ArmaLite Prez Mark Westrom writes in response to the post ArmaLite Prez: “No technical advantage to an external piston system employing current ammunition”
Patrick raises some good questions.
Sounds like someone is behind on development, doesn’t it?
Well, actually the first external piston system was applied to the AR-18, and we continued to use it when we introduced the AR-180B. Actually, the external piston was used for legal, not technical reasons. ArmaLite had sold the Stoner system to Colt in 1959 and couldn’t use it. Today ArmaLite has prioritized a long list of R&D projects including an external piston system for those who want it, but other projects are higher priority. We’ll likely get to it . . .
FYI Mr. Westrom, it is called “direct impingement” because the exhaust gases directly impinge on the carrier bolt.
No, it’s called direct impingement because of an error going back as far as the ’60s in Smith’s Small Arms of the World, in which the AR-15 system was incorrectly compared to the Ljungman system. It is not a simple DI system, but a more sophisticated piston system. The piston, cylinder, and piston rings are in the carrier. It provides better “pneumatic leverage” than a DI system and much less blast in the face. This error has been repeated over the years without much need for correction until lately.
If there were no advantages, particulalry in sandy environment, and is less accurate, then why was the SCAR brought into the military?
SCAR was submitted to SOCOM to an audience that specifically disliked the Stoner system, not because the external piston was proven superior. ArmaLite attended a meeting in Orlando and briefed SOCOM on an AR-180 candidate in response to specific guidance from a friend at SOCOM who stated “The tube’s got to go.” I’ve been struck by the fact that I’ve never heard any SOCOM user praise any technical advantage in the SCAR, and it’s been apparently been pulled from service.
Apparently Mr. Westrom has never even seen a piston-driven system. He should check out the LWRC video where they pull it out of a bucket of water and shoot a full 30-rd mag to empty.
Well, actually we at ArmaLite have both seen many piston systems and done considerable technical evaluation and find that the disadvantages outweigh the advantages unless the relation of energy and cartridge dimensions won’t allow an internal piston that’s large enough. (That doesn’t pertain to most cartridges.)
That water bucket test has been shown by a number of producers, but does it describe a feature really useful, or sensible operating procedure? I think not. Nobody with any sense will assume that a soaked rifle can be fired without draining the barrel, and the M16 is no different than the externally-driven rifles in that regard. Most of the bucket demos you see omit dipping the muzzle into the water. Kinda flashy, but really proves nothing.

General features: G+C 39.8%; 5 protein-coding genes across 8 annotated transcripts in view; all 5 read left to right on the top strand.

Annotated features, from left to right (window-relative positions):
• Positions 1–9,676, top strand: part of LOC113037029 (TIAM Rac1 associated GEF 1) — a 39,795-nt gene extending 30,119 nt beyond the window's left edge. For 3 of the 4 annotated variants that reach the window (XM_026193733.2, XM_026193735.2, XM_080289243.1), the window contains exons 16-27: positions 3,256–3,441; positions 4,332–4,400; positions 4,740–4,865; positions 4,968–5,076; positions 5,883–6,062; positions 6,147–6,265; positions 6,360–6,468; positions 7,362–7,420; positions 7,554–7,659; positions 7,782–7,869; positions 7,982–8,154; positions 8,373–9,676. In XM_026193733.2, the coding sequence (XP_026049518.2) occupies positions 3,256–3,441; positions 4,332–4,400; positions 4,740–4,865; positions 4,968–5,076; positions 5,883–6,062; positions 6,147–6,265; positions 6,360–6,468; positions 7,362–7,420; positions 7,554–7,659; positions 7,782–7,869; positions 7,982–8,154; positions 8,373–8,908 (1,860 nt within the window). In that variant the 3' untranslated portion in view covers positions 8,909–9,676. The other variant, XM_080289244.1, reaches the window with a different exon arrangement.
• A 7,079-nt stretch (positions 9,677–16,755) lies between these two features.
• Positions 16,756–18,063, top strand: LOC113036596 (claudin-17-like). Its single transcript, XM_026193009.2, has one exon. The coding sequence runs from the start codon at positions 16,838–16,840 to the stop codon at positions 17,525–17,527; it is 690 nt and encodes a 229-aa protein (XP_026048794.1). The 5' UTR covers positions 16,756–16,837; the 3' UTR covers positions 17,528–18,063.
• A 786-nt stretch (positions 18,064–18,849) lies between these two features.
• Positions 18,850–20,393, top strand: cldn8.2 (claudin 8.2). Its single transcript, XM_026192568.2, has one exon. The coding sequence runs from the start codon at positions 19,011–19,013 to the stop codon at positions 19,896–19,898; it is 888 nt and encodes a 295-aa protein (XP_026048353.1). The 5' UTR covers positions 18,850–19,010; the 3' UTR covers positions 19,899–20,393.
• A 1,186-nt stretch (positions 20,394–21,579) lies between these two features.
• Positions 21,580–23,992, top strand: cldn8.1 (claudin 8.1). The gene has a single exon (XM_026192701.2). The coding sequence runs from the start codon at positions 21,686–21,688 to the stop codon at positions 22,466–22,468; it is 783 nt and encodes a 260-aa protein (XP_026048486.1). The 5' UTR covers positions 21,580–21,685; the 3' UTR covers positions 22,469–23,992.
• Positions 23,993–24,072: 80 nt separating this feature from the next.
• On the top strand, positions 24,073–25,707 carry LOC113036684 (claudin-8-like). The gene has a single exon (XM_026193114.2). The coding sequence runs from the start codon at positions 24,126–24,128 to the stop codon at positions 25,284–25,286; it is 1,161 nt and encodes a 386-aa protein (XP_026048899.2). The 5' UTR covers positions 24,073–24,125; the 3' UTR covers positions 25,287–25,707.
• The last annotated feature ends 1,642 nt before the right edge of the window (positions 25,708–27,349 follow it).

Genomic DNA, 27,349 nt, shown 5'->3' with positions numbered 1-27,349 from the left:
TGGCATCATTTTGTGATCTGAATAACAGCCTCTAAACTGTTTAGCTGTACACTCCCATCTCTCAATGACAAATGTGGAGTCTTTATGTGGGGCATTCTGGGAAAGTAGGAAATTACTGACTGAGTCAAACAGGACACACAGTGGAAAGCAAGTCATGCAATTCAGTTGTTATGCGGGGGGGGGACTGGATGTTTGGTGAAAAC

I wonder why he didn’t compare how clean a new SCAR or LWRC rifle stays compared to an AR-15?
Because ot really was a topic best handled separately. I’ll summarize it briefly:
1. A cartridge generates the same residue when fired, regardless of what it’s fired in. The crud goes someplace. No system is immune.
2. The issue isn’t which system is “cleanest” despite the white-glove traditions of the Services. The issue is whether the location of the crud causes a mission-ending problem. That is not the case with a properly maintained M16 and many other rifles… an easy task.
3. There is no free ride. The Stoner system vents a bit of powder residue in the upper receiver (virtually all of which is easly removed with a rag). The external pistons gather their own crud but weigh more and are less accurate. Ya takes yer choice.
I spent a career as an Army Ordnance Officer… a rare Armament Maintenance Officer at that. I too was death on the slightest bit of carbon in the mechanism until I noted the damage done to M16s during cleaning. We don’t shoot em to death, we clean em to death.
I ran a little unsanctioned test in Germany with friends in the Polizeisportverein in Frankfurt firing 2000 rounds thru each of two M16A1s that had been normally cleaned and properly lubricated. Each gun fired 2000 rounds with no additional cleaning, no additional lubrication, and NO MALFUNCTIONS. I was frankly surprised.
So I now follow the current Ordnance guidance re the M16 family. “Throw away the white glove.” You need to clean moderately, lube properly, (and use good magazines, the source of most problems with all self-loaders).
My conclusion remains unchanged: Given current ammuntion, whatever advantage an external piston system enjoys in supposed cleaniness doesn’t outweigh the advantages of Stoner’s system. The controversy is more an intuitive or snake-oil (marketer) driven issue.
I’ll have a few changes made to the tech note to clarify some of the questions.
A friend attended a major military conference at which the M4 was criticized by a speaker. A Master Sergeant attending stood and said “I don’t understand where this is coming from. In all my time I’ve never seen a problem. Have any of you?” Interestingly, nobody in the audience had. I can say that in all the thousands of rounds I’ve fired in M16s I never did either, and I never saw a malfunction by any other soldier that wasn’t caused by either user error, bad mags, a damaged cartridge, or normal parts failure, all of which pertain to all firearms.